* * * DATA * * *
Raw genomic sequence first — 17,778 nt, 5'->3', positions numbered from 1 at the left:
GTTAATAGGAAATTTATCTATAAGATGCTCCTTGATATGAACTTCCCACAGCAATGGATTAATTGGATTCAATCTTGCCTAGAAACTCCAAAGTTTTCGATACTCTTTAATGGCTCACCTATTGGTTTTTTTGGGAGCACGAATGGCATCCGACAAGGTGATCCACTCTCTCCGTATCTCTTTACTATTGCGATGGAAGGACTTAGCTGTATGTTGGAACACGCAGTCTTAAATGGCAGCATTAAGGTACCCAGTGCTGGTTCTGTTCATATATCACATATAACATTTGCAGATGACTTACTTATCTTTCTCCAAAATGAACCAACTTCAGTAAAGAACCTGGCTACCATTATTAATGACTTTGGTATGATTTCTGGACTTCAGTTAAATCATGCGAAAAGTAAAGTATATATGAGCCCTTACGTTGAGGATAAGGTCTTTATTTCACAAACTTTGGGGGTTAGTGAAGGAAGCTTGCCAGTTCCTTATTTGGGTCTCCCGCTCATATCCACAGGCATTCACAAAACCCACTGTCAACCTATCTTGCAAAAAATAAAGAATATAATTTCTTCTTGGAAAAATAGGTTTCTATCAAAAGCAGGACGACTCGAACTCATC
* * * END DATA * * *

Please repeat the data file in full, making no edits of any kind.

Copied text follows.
Raw genomic sequence first — 17,778 nt, 5'->3', positions numbered from 1 at the left:
GTTAATAGGAAATTTATCTATAAGATGCTCCTTGATATGAACTTCCCACAGCAATGGATTAATTGGATTCAATCTTGCCTAGAAACTCCAAAGTTTTCGATACTCTTTAATGGCTCACCTATTGGTTTTTTTGGGAGCACGAATGGCATCCGACAAGGTGATCCACTCTCTCCGTATCTCTTTACTATTGCGATGGAAGGACTTAGCTGTATGTTGGAACACGCAGTCTTAAATGGCAGCATTAAGGTACCCAGTGCTGGTTCTGTTCATATATCACATATAACATTTGCAGATGACTTACTTATCTTTCTCCAAAATGAACCAACTTCAGTAAAGAACCTGGCTACCATTATTAATGACTTTGGTATGATTTCTGGACTTCAGTTAAATCATGCGAAAAGTAAAGTATATATGAGCCCTTACGTTGAGGATAAGGTCTTTATTTCACAAACTTTGGGGGTTAGTGAAGGAAGCTTGCCAGTTCCTTATTTGGGTCTCCCGCTCATATCCACAGGCATTCACAAAACCCACTGTCAACCTATCTTGCAAAAAATAAAGAATATAATTTCTTCTTGGAAAAATAGGTTTCTATCAAAAGCAGGACGACTCGAACTCATC